Last Updated: 10/26/2012*
Raytheon missiles, radars and other systems played critical roles in the U.S. Missile Defense Agency's largest live-fire missile defense test in history today. Referred to as Flight Test Integrated-01 (FTI-01), the test near the Kwajalein Atoll simulated an all-out missile attack.
“This is the most sophisticated test of our ballistic missile defense capabilities ever attempted,” said Tom Kennedy, Raytheon Integrated Defense Systems president. “Raytheon’s radars, missiles and integrated systems are an indispensable part of our nation’s missile defense architecture.”
During the test, Raytheon’s AN/TPY-2 X band radar detected a medium range ballistic missile target and provided cues to the THAAD weapon, enabling a successful intercept. Raytheon’s Patriot system detected, tracked and successfully intercepted a short range ballistic missile target with a PAC-3 interceptor and a low flying cruise missile target over water . The company’s Standard Missile-2 was fired from the USS FITZGERALD and engaged a low-flying cruise missile. A Raytheon Standard Missile-3 also participated in the test.
Patriot is the world’s most capable air and missile defense system, protecting against a full range of advanced threats, including aircraft, tactical ballistic missiles, cruise missiles and unmanned aerial vehicles. It is owned and operated by 12 nations around the globe. Raytheon is both the prime contractor for domestic and international Patriot Air and Missile Defense Systems and the system integrator for Patriot Advanced Capability-3 missiles.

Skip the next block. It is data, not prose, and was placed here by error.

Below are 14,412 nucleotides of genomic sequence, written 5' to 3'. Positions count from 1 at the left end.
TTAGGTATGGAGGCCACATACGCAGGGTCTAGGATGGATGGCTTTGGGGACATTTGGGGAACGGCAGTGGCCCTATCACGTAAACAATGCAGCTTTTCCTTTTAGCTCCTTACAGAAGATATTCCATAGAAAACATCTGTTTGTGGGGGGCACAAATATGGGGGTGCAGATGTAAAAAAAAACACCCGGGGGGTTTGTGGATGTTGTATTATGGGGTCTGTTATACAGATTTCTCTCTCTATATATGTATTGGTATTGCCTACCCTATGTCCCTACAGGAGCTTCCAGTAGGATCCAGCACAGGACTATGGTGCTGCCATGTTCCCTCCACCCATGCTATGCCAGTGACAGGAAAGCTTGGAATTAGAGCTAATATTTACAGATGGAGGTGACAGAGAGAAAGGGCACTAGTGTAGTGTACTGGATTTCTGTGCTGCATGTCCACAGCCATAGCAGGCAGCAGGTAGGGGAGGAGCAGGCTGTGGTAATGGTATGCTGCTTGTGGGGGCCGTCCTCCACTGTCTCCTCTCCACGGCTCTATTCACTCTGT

Playing a vital role in missile defense, AN/TPY-2 is a mobile X-band phased-array radar. The radar searches, acquires and tracks threat ballistic missiles, and is sophisticated enough to discriminate between threats and non-threats such as decoys.
In forward based mode, AN/TPY-2 detects and tracks an enemy ballistic missile starting at boost (ascent) phase of flight, which is shortly after the missile is launched.
In terminal mode, AN/TPY-2 serves as the search, track, discrimination and fire control radar for the THAAD weapon system. Forward-based AN/TPY-2’s in Japan, Israel and Turkey are currently enabling the protection of the U.S., deployed troops, and the U.S.’s friends and allies from the growing threat of short-, medium- and long-range missiles.
About Standard Missile-2
The tried-and-true SM-2 is renowned for its role as the U.S. Navy’s primary, medium-range area air defense weapon. SM-2 is also the primary air defense weapon for eight allied navies. It protects ships by providing defense against advanced high- and low-altitude anti-ship missile threats.
About Standard Missile-3
Launched from U.S. and Japan navy cruisers and destroyers equipped with the Aegis ballistic missile defense weapon system, SM-3s destroy incoming ballistic missile threats in space by colliding with them. Often described as “hitting a bullet with a bullet,” the collision in space is similar to the impact between two 10-ton trucks both traveling at 600 mph.
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TPY-2 Photo Gallery